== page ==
Following a February warning letter from the U.S. Food and Drug Administration, Anulex Technologies has had to adjust by having a round of layoffs.
President and General Manager Tim Miller declined to say how many people were let go but acknowledged that such letters were “extremely disruptive to business.”
The Minnetonka-based medical device company develops products for soft tissue repair.
The FDA had granted Anulex a 510(k) approval for the Xclose soft tissue repair system to be used for general and orthopaedic surgery. But after the company did a post-market study to see how Xclose performed when used to repair the annulus, the FDA took offense because the company had not applied for an investigational device exemption prior to doing so.
“You failed to submit an IDE application to the FDA and ensure that an FDA-approved IDE was obtained before allowing subjects to participate in the ‘Randomized Study of Anular Repair with the Xclose Tissue Repair System,’” the warning letter said. “Specifically, you permitted the Xclose device, a significant risk device, … to be implanted in … 4 of the 750 subjects enrolled in this study prior to submission to FDA and FDA approval of an IDE application.”
The annulus fibrosus is a strong, protective covering that shields the soft material located at the center of an intervertebral disc.
In an interview, Miller contended that the company had consulted with institutional review boards at 34 centers and none had advised getting an IDE from the FDA. Further, the company obtained informed consent from patients involved in the post-market study. He believes that the FDA has mistakenly exaggerated the risk of using Xclose in spine procedures.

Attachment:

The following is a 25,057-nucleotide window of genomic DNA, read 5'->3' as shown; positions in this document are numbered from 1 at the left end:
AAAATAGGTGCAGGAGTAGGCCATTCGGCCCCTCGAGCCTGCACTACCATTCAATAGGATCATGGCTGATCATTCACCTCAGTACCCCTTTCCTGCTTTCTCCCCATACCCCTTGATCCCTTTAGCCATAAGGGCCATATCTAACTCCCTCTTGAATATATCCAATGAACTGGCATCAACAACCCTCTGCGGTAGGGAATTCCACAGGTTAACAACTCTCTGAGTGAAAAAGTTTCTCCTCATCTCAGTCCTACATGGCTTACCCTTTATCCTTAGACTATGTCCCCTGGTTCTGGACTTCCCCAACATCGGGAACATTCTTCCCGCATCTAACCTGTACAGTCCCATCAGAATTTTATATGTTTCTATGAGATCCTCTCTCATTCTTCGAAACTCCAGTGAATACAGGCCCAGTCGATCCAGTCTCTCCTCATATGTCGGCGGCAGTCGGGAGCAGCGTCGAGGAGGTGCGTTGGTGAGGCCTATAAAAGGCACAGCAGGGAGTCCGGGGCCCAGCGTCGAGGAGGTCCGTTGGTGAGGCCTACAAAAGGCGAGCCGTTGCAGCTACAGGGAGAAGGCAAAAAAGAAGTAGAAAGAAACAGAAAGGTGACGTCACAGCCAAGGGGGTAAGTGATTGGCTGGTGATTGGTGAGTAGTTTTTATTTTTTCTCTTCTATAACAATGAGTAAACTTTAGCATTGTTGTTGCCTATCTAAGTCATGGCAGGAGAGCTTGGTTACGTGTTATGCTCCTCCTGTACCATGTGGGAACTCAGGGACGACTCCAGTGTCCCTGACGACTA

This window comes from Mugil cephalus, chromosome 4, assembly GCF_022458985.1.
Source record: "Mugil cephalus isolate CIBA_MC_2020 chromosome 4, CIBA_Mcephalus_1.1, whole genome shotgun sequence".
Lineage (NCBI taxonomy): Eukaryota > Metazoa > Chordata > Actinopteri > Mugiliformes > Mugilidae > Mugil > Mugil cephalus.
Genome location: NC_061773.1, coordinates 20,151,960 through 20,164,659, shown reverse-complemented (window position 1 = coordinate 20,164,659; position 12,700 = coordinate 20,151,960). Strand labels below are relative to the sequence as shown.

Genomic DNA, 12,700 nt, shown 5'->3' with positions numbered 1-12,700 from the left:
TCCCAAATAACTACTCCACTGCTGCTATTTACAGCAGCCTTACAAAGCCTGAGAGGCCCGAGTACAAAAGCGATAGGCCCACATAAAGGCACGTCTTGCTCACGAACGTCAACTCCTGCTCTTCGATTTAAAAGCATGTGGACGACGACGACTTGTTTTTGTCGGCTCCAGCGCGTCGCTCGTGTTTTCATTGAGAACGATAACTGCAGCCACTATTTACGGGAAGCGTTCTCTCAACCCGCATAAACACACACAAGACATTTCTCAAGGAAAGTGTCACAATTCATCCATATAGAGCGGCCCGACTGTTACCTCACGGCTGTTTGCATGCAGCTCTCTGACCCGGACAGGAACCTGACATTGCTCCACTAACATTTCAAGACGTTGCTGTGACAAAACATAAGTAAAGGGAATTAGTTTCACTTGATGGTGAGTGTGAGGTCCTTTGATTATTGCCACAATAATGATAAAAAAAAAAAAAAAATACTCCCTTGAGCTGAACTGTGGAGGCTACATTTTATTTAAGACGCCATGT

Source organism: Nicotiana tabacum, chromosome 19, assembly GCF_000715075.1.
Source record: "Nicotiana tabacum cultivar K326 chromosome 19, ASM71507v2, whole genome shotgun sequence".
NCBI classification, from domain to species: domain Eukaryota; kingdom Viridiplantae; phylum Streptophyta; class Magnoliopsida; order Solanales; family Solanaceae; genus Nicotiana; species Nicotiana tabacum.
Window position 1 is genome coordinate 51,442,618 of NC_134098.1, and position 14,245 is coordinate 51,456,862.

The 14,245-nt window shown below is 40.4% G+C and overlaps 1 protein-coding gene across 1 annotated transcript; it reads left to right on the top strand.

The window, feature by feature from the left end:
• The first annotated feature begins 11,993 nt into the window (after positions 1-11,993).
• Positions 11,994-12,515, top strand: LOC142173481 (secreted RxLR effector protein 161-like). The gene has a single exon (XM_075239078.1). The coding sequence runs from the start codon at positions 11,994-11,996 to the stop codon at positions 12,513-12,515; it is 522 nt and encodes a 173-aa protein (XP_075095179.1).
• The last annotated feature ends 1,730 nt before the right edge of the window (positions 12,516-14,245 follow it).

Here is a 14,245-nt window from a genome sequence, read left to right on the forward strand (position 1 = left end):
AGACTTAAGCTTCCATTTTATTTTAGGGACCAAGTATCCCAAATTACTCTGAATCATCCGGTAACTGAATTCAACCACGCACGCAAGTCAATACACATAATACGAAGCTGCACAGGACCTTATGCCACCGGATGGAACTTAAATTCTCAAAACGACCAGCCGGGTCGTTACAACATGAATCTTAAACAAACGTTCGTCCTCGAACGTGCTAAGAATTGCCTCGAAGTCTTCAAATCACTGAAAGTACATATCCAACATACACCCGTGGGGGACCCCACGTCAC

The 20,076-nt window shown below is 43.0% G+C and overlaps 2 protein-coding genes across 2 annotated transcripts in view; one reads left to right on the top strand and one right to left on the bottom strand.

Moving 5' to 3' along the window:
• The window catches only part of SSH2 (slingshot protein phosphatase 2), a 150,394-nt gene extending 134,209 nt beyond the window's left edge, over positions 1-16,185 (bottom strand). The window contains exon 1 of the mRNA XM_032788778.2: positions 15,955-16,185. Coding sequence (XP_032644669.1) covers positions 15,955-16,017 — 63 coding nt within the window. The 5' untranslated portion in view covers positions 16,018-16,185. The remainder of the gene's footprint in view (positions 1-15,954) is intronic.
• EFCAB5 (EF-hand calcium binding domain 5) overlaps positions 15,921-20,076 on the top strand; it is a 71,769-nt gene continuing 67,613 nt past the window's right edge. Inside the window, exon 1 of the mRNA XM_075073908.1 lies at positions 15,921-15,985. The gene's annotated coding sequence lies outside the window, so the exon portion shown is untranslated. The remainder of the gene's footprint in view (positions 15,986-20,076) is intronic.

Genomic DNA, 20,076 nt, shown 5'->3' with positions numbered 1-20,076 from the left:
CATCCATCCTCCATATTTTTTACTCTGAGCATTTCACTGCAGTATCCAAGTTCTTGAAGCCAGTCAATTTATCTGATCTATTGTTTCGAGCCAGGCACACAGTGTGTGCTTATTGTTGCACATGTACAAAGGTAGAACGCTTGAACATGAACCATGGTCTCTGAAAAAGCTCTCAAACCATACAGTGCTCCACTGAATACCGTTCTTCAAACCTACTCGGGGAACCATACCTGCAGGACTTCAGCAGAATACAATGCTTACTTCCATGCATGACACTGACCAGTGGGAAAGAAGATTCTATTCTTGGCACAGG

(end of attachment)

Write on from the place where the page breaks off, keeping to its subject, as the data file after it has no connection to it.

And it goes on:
“Repairing the annulus is an adjunctive procedure to a discectomy,” he said. “The risk of approximating the tissue of the annulus fibrosus, following a discectomy procedure, is incremental. …”
Although Miller feels the warning letter is unfair, he knows such admonitions are not to be trifled with. As a result, all marketing of Xclose related to spine procedures have halted, leading to jobs and revenue loss; Miller would discuss neither. Currently there are 46 employees at the firm, he said. The website, including the company’s logo, has also been modified to remove any links between Xclose and annular repair. However, a Google search managed to yield an old web page with the previous logo touting the company’s ability to repair the annulus.
Regulatory filings show that the company has raised $66.4 million since late 2003. In a 2010 filing with the U.S. Securities and Exchange Commission, the company indicated it had revenue between $5 million and $25 million.
Miller said he hopes to meet with agency officials in May to impress upon them that using Xclose in annular repair is not highly risky and that an IDE, followed by a PMA application (pre-market approval) is not required. Aside from the time and money PMAs take, “it is not an appropriate pathway for the product,” Miller said.
Meanwhile, Anulex’s previous CEO Rich Lunsford has left the company. Board member Buzz Benson, managing director at Minneapolis-based venture capital firm SightLine Partners, said via e-mail that Lunsford’s departure is unrelated to the FDA’s February warning letter. He declined all other comments other than to say the company is working with the FDA to resolve the issue.